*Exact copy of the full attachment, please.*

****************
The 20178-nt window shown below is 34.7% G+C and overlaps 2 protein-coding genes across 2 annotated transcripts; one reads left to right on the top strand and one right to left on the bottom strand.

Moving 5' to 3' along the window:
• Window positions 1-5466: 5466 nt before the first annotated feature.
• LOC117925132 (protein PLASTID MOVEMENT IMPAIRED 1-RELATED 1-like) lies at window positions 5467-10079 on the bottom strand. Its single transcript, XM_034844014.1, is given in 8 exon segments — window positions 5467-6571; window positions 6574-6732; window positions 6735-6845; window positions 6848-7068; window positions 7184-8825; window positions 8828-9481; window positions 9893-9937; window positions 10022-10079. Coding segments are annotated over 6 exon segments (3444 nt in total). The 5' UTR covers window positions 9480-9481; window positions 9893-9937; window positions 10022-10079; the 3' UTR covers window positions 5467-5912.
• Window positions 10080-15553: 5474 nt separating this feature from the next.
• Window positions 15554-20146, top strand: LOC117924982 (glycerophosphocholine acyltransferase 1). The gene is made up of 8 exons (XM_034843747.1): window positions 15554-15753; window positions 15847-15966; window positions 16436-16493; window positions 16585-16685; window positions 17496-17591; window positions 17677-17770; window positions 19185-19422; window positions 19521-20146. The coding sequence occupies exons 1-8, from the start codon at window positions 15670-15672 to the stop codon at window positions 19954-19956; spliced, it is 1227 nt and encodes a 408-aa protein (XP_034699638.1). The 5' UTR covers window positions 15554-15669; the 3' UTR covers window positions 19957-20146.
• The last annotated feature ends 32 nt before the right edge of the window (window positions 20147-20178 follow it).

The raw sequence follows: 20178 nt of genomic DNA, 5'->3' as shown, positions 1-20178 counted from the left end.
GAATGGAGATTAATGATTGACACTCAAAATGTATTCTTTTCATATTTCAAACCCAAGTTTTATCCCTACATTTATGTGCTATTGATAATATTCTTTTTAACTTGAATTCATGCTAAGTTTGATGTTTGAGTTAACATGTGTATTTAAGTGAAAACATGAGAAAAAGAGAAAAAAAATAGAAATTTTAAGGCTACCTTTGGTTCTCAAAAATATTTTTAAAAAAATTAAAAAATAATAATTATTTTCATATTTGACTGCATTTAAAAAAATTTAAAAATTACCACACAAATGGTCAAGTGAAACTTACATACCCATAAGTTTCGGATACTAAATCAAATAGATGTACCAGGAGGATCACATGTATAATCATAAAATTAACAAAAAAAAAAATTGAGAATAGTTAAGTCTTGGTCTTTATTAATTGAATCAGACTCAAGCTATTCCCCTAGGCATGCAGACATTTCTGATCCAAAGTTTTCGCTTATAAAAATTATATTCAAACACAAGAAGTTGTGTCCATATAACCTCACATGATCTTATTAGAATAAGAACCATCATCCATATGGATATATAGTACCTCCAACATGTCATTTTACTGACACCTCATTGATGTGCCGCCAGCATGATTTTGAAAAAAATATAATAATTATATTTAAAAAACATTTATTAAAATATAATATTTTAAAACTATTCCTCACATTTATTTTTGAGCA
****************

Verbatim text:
The 20178-nt window shown below is 34.7% G+C and overlaps 2 protein-coding genes across 2 annotated transcripts; one reads left to right on the top strand and one right to left on the bottom strand.

Moving 5' to 3' along the window:
• Window positions 1-5466: 5466 nt before the first annotated feature.
• LOC117925132 (protein PLASTID MOVEMENT IMPAIRED 1-RELATED 1-like) lies at window positions 5467-10079 on the bottom strand. Its single transcript, XM_034844014.1, is given in 8 exon segments — window positions 5467-6571; window positions 6574-6732; window positions 6735-6845; window positions 6848-7068; window positions 7184-8825; window positions 8828-9481; window positions 9893-9937; window positions 10022-10079. Coding segments are annotated over 6 exon segments (3444 nt in total). The 5' UTR covers window positions 9480-9481; window positions 9893-9937; window positions 10022-10079; the 3' UTR covers window positions 5467-5912.
• Window positions 10080-15553: 5474 nt separating this feature from the next.
• Window positions 15554-20146, top strand: LOC117924982 (glycerophosphocholine acyltransferase 1). The gene is made up of 8 exons (XM_034843747.1): window positions 15554-15753; window positions 15847-15966; window positions 16436-16493; window positions 16585-16685; window positions 17496-17591; window positions 17677-17770; window positions 19185-19422; window positions 19521-20146. The coding sequence occupies exons 1-8, from the start codon at window positions 15670-15672 to the stop codon at window positions 19954-19956; spliced, it is 1227 nt and encodes a 408-aa protein (XP_034699638.1). The 5' UTR covers window positions 15554-15669; the 3' UTR covers window positions 19957-20146.
• The last annotated feature ends 32 nt before the right edge of the window (window positions 20147-20178 follow it).

The raw sequence follows: 20178 nt of genomic DNA, 5'->3' as shown, positions 1-20178 counted from the left end.
GAATGGAGATTAATGATTGACACTCAAAATGTATTCTTTTCATATTTCAAACCCAAGTTTTATCCCTACATTTATGTGCTATTGATAATATTCTTTTTAACTTGAATTCATGCTAAGTTTGATGTTTGAGTTAACATGTGTATTTAAGTGAAAACATGAGAAAAAGAGAAAAAAAATAGAAATTTTAAGGCTACCTTTGGTTCTCAAAAATATTTTTAAAAAAATTAAAAAATAATAATTATTTTCATATTTGACTGCATTTAAAAAAATTTAAAAATTACCACACAAATGGTCAAGTGAAACTTACATACCCATAAGTTTCGGATACTAAATCAAATAGATGTACCAGGAGGATCACATGTATAATCATAAAATTAACAAAAAAAAAAATTGAGAATAGTTAAGTCTTGGTCTTTATTAATTGAATCAGACTCAAGCTATTCCCCTAGGCATGCAGACATTTCTGATCCAAAGTTTTCGCTTATAAAAATTATATTCAAACACAAGAAGTTGTGTCCATATAACCTCACATGATCTTATTAGAATAAGAACCATCATCCATATGGATATATAGTACCTCCAACATGTCATTTTACTGACACCTCATTGATGTGCCGCCAGCATGATTTTGAAAAAAATATAATAATTATATTTAAAAAACATTTATTAAAATATAATATTTTAAAACTATTCCTCACATTTATTTTTGAGCA